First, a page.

Bastia Citadel

Bastia, France

The Governor's Citadel and Palace in Bastia dates back to the 14th century. The former palace of the Genoese governors houses the municipal museum, formerly the Ethnology Museum of Corsica.Abutting the old fortress tower and decorated with a 14th-century campanile, the Palace of Governors over the centuries guarded Terra Nova and beyond the ramparts of the Old Port. The city has undertaken a program of renovation of the palace under the direction of architects Cléris Daniel and Jean-Michel Daubourg.

Besides the renovation of the palace the work helped to rebuild the part of the monument that was destroyed in 1943 during the fighting for the liberation of Corsica. The new museum was inaugurated in June 2010. The museum collections are organized into four themes: birth and urban growth, centre of power, cultural centre, and the Palace of Governors. The turret of the submarine Casabianca was preserved in the courtyard until the renovations.

Comments

Your name



Address

Place du Donjon, Bastia, France
See all sites in Bastia

Details

Founded: 14th century
Category: Castles and fortifications in France

User Reviews

Powered by Google

Featured Historic Landmarks, Sites & Buildings

Historic Site of the week

Royal Palace of Olite

The Palace of the Kings of Navarre of Olite was one of the seats of the Court of the Kingdom of Navarre, since the reign of Charles III 'the Noble' until its conquest by Castile (1512). The fortification is both castle and palace, although it was built more like a courtier building to fulfill a military function.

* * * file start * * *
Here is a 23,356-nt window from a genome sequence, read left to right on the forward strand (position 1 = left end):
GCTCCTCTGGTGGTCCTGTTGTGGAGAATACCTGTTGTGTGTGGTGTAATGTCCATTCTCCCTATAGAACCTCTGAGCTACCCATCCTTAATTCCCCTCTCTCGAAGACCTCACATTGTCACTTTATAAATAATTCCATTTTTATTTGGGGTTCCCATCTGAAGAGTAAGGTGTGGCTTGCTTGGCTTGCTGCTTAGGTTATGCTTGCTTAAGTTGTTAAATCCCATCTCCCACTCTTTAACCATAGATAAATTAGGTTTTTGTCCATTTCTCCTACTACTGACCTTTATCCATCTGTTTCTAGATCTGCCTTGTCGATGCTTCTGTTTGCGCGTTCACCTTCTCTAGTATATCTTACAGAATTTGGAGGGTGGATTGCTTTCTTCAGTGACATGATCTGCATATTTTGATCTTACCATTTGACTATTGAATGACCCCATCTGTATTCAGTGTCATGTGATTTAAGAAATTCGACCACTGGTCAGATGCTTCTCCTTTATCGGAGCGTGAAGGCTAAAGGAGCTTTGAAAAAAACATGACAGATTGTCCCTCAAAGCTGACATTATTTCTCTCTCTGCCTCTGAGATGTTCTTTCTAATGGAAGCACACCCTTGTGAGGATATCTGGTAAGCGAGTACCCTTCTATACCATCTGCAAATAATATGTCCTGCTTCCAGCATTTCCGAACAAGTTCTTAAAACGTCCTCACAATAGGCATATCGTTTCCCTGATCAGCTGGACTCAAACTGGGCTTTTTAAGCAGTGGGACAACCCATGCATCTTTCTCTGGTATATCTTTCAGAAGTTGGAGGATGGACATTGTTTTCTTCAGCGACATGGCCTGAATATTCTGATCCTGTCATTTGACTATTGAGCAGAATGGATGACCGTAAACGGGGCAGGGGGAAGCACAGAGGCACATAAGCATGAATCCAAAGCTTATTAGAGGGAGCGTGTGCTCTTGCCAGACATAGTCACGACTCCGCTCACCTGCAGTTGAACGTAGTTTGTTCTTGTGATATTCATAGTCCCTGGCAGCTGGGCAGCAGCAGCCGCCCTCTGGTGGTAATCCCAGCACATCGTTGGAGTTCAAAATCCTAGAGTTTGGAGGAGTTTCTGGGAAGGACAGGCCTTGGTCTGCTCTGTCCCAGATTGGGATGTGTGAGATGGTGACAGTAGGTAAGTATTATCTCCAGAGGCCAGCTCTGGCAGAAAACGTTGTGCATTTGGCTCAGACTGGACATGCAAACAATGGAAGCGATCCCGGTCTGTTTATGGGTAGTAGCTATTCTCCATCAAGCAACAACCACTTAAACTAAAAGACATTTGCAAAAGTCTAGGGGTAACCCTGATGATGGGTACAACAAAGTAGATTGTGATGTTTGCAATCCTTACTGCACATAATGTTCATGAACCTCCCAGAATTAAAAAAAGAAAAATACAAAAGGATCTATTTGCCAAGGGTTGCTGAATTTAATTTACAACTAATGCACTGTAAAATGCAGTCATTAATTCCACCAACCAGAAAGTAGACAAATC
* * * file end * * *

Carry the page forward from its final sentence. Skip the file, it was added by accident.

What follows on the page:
On an ancient Roman fortification was built during the reign of Sancho VII of Navarre (13th century) and extended by his successors Theobald I and Theobald II, which the latter was is installed in the palace in 1269 and there he signed the consent letter for the wedding of Blanche of Artois with his brother Henry I of Navarre, who in turn, Henry I since 1271 used the palace as a temporary residence. This ancient area is known as the Old Palace.

Then the palace was housing the Navarrese court from the 14th until 16th centuries, Since the annexation (integration) of the kingdom of Navarre for the Crown of Castile in 1512 began the decline of the castle and therefore its practically neglect and deterioration. At that time it was an official residence for the Viceroys of Navarre.

In 1813 Navarrese guerrilla fighter Espoz y Mina during the Napoleonic French Invasion burned the palace with the aim to French could not make forts in it, which almost brought in ruin. It is since 1937 when architects José and Javier Yarnoz Larrosa began the rehabilitation (except the non-damaged church) for the castle palace, giving it back its original appearance and see today. The restoration work was completed in 1967 and was paid by the Foral Government of Navarre.